- As a Teacher, Your Job is Political – by UEA Policy Ambassador Hunter Clapsadl, sixth-grade teacher at Diamond Ridge Elementary School in Granite School District
“…As we have all seen, this year has been one of the most politically charged, dividing times we have experienced as educators. We’ve seen COVID completely change the structure of our school and social communities, watched and stood with those demanding equality in our country and even witnessed an attack on our nation’s capital. As an adult I have struggled to process these events and how they affect me”…read the full article from Hunter Clapsadl
Staying connected during the 2021 General Legislative Session – January 13, 2021
Like many other things during COVID-19, the 2021 Utah Legislative Session will look very different than in previous years. While there are no planned in-person Educator Day on the Hill activities at the Capitol, there are still plenty of opportunities to stay informed and for your voice to be heard, including several new activities for 2021:
Join the UEA Legislative Team for a UEA Capitol Insights Zoom briefing each Thursday at 4:30 p.m. during the legislative session. You’ll hear the latest updates on important education issues and have the chance to ask questions of the UEA lobby team. Register here (register once and you can use the link to join each week).
Receive regular email updates during 2021 Legislative Session by registering as a UEA activist. Sign up to be a UEA activist and receive the UEA Capitol Insights e-newsletter here.
Live Video Updates
Watch for regular Facebook Live updates from your UEA Legislative Team at the Capitol. Follow the UEA on Facebook at facebook.com/UtahEducationAssociation.
Lobbying Training Videos
Watch UEA videos on effective virtual lobbying during the 2021 Legislative Session.
Gov. Cox recommends significant education investments in his first budget - January 11, 2021
The UEA expressed support for the first budget recommendation unveiled Jan. 11 by Governor Spencer Cox. The Governor’s Fiscal Year 2022 budget calls for a public education budget increase of nearly $431 million in ongoing funding and $180 in one-time funding.
The Governor’s budget priorities align very closely with the UEA’s 2021 Legislative Priorities and the budget proposal approved by the Executive Appropriations Committee in December.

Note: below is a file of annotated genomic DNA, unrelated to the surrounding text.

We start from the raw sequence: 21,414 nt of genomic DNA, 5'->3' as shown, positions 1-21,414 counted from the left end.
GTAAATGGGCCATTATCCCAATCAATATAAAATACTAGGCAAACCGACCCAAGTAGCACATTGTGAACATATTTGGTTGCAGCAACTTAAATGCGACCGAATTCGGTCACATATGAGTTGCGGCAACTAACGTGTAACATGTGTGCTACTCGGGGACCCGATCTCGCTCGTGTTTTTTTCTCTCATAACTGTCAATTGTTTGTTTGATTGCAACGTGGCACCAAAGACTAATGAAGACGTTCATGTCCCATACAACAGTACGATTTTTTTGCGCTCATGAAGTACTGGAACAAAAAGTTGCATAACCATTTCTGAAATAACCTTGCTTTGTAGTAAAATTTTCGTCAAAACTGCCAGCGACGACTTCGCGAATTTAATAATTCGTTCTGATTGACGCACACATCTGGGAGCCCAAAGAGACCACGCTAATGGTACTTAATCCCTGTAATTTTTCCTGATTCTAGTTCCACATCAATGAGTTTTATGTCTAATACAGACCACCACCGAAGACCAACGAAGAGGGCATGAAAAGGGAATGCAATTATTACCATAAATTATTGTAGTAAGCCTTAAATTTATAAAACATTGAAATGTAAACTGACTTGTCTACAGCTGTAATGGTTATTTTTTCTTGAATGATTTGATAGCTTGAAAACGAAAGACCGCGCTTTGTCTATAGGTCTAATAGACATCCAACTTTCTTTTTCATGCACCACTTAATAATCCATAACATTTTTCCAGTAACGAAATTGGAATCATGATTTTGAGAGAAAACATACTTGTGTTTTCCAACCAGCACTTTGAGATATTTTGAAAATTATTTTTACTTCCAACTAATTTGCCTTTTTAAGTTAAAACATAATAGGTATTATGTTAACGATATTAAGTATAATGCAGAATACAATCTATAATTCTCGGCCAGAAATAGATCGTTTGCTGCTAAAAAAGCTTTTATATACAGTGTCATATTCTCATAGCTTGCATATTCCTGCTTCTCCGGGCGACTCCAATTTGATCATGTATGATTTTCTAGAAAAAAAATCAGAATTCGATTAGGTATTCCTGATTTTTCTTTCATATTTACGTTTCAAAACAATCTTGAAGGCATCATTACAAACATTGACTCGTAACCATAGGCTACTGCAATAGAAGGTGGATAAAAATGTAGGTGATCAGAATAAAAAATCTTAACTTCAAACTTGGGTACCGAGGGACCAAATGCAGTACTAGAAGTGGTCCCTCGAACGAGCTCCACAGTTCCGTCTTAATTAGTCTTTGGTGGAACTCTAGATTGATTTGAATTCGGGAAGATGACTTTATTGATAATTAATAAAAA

“We applaud the public education budget proposed today by Governor Spencer Cox in his first budget recommendation to the Utah Legislature,” said UEA President Heidi Matthews in a media statement. “(The Governor’s) recommendation combined with a similar budget vote by the Executive Appropriations Committee in December signify a significant commitment by both the governor and the legislature to invest in the students of Utah.”
In a typical year, the Base Budget enacted by the legislature at the beginning of the legislative session is set at or near the previous year’s budget. Any new expenditures are debated later. This year, the legislature is proposing the Base Budget that includes significant public education funding increase. “When enacted, not only would this budget represent one of the highest levels of funding for Utah education in recent years, the significant step of establishing much of the increase in the Base Budget, as proposed by the Executive Appropriations Committee, makes this truly remarkable,” said Matthews.
Gov. Cox’s budget proposal, which will be considered by the Legislature during its General Session beginning Jan. 19, includes a 5.82% increase in the weighted pupil unit (WPU), the primary funding mechanism for Utah K-12 schools. Cox said the extra money for education would help fund enrollment growth and allow districts to provide “meaningful pay increases to teachers.”
“I cannot overemphasize how essential teachers are to our state’s long-term success as they educate the young Utahns that literally are our future,” Cox said. “Let’s give them our support as a state.”